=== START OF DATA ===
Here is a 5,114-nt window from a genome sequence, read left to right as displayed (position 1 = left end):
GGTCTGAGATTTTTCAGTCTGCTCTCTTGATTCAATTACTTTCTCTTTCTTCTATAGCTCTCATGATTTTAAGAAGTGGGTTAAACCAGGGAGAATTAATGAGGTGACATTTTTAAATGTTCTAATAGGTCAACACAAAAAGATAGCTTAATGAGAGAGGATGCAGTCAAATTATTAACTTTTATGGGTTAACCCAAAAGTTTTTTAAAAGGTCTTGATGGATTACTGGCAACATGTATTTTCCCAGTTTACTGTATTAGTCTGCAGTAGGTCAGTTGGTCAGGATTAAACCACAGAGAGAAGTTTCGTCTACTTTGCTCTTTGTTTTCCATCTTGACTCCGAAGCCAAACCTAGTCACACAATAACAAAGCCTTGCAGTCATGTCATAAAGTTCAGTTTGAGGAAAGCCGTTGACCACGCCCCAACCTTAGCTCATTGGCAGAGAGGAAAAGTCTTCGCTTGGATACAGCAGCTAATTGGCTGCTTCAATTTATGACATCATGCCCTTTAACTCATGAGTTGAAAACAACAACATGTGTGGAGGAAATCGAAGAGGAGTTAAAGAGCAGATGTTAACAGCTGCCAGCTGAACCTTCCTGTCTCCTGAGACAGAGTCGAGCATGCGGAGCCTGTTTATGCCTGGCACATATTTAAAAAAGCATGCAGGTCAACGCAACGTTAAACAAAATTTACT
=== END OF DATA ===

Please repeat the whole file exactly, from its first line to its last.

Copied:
Here is a 5,114-nt window from a genome sequence, read left to right as displayed (position 1 = left end):
GGTCTGAGATTTTTCAGTCTGCTCTCTTGATTCAATTACTTTCTCTTTCTTCTATAGCTCTCATGATTTTAAGAAGTGGGTTAAACCAGGGAGAATTAATGAGGTGACATTTTTAAATGTTCTAATAGGTCAACACAAAAAGATAGCTTAATGAGAGAGGATGCAGTCAAATTATTAACTTTTATGGGTTAACCCAAAAGTTTTTTAAAAGGTCTTGATGGATTACTGGCAACATGTATTTTCCCAGTTTACTGTATTAGTCTGCAGTAGGTCAGTTGGTCAGGATTAAACCACAGAGAGAAGTTTCGTCTACTTTGCTCTTTGTTTTCCATCTTGACTCCGAAGCCAAACCTAGTCACACAATAACAAAGCCTTGCAGTCATGTCATAAAGTTCAGTTTGAGGAAAGCCGTTGACCACGCCCCAACCTTAGCTCATTGGCAGAGAGGAAAAGTCTTCGCTTGGATACAGCAGCTAATTGGCTGCTTCAATTTATGACATCATGCCCTTTAACTCATGAGTTGAAAACAACAACATGTGTGGAGGAAATCGAAGAGGAGTTAAAGAGCAGATGTTAACAGCTGCCAGCTGAACCTTCCTGTCTCCTGAGACAGAGTCGAGCATGCGGAGCCTGTTTATGCCTGGCACATATTTAAAAAAGCATGCAGGTCAACGCAACGTTAAACAAAATTTACT